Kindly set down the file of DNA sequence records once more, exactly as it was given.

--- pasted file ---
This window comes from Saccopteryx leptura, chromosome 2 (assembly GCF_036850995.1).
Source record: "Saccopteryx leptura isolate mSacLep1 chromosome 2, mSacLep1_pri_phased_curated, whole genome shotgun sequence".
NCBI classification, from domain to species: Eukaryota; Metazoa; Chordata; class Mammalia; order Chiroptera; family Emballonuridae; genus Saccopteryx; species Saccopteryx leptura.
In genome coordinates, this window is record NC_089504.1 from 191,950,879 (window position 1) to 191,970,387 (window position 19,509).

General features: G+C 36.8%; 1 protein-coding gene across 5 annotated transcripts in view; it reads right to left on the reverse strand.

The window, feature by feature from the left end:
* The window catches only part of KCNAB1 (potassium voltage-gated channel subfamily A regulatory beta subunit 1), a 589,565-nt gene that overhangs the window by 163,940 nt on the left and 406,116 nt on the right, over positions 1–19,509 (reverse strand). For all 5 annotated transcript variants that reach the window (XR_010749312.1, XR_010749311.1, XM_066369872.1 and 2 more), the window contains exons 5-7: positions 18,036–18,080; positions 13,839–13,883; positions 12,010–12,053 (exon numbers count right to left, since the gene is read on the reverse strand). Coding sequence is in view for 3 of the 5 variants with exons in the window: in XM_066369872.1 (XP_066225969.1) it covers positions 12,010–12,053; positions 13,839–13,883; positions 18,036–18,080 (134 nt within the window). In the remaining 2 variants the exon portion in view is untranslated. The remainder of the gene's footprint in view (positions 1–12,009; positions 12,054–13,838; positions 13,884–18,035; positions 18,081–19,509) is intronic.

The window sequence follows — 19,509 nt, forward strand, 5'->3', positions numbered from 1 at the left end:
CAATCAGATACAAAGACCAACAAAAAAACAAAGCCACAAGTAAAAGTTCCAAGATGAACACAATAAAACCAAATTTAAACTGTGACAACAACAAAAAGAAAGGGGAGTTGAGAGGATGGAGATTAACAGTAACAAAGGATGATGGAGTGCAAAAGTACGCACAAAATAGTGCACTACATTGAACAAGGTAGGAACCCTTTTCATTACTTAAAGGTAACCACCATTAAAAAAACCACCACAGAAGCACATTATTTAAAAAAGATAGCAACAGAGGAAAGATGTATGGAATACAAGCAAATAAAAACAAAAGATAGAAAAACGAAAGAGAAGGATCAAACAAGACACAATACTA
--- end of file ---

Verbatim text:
This window comes from Saccopteryx leptura, chromosome 2 (assembly GCF_036850995.1).
Source record: "Saccopteryx leptura isolate mSacLep1 chromosome 2, mSacLep1_pri_phased_curated, whole genome shotgun sequence".
NCBI classification, from domain to species: Eukaryota; Metazoa; Chordata; class Mammalia; order Chiroptera; family Emballonuridae; genus Saccopteryx; species Saccopteryx leptura.
In genome coordinates, this window is record NC_089504.1 from 191,950,879 (window position 1) to 191,970,387 (window position 19,509).

General features: G+C 36.8%; 1 protein-coding gene across 5 annotated transcripts in view; it reads right to left on the reverse strand.

The window, feature by feature from the left end:
* The window catches only part of KCNAB1 (potassium voltage-gated channel subfamily A regulatory beta subunit 1), a 589,565-nt gene that overhangs the window by 163,940 nt on the left and 406,116 nt on the right, over positions 1–19,509 (reverse strand). For all 5 annotated transcript variants that reach the window (XR_010749312.1, XR_010749311.1, XM_066369872.1 and 2 more), the window contains exons 5-7: positions 18,036–18,080; positions 13,839–13,883; positions 12,010–12,053 (exon numbers count right to left, since the gene is read on the reverse strand). Coding sequence is in view for 3 of the 5 variants with exons in the window: in XM_066369872.1 (XP_066225969.1) it covers positions 12,010–12,053; positions 13,839–13,883; positions 18,036–18,080 (134 nt within the window). In the remaining 2 variants the exon portion in view is untranslated. The remainder of the gene's footprint in view (positions 1–12,009; positions 12,054–13,838; positions 13,884–18,035; positions 18,081–19,509) is intronic.

The window sequence follows — 19,509 nt, forward strand, 5'->3', positions numbered from 1 at the left end:
CAATCAGATACAAAGACCAACAAAAAAACAAAGCCACAAGTAAAAGTTCCAAGATGAACACAATAAAACCAAATTTAAACTGTGACAACAACAAAAAGAAAGGGGAGTTGAGAGGATGGAGATTAACAGTAACAAAGGATGATGGAGTGCAAAAGTACGCACAAAATAGTGCACTACATTGAACAAGGTAGGAACCCTTTTCATTACTTAAAGGTAACCACCATTAAAAAAACCACCACAGAAGCACATTATTTAAAAAAGATAGCAACAGAGGAAAGATGTATGGAATACAAGCAAATAAAAACAAAAGATAGAAAAACGAAAGAGAAGGATCAAACAAGACACAATACTA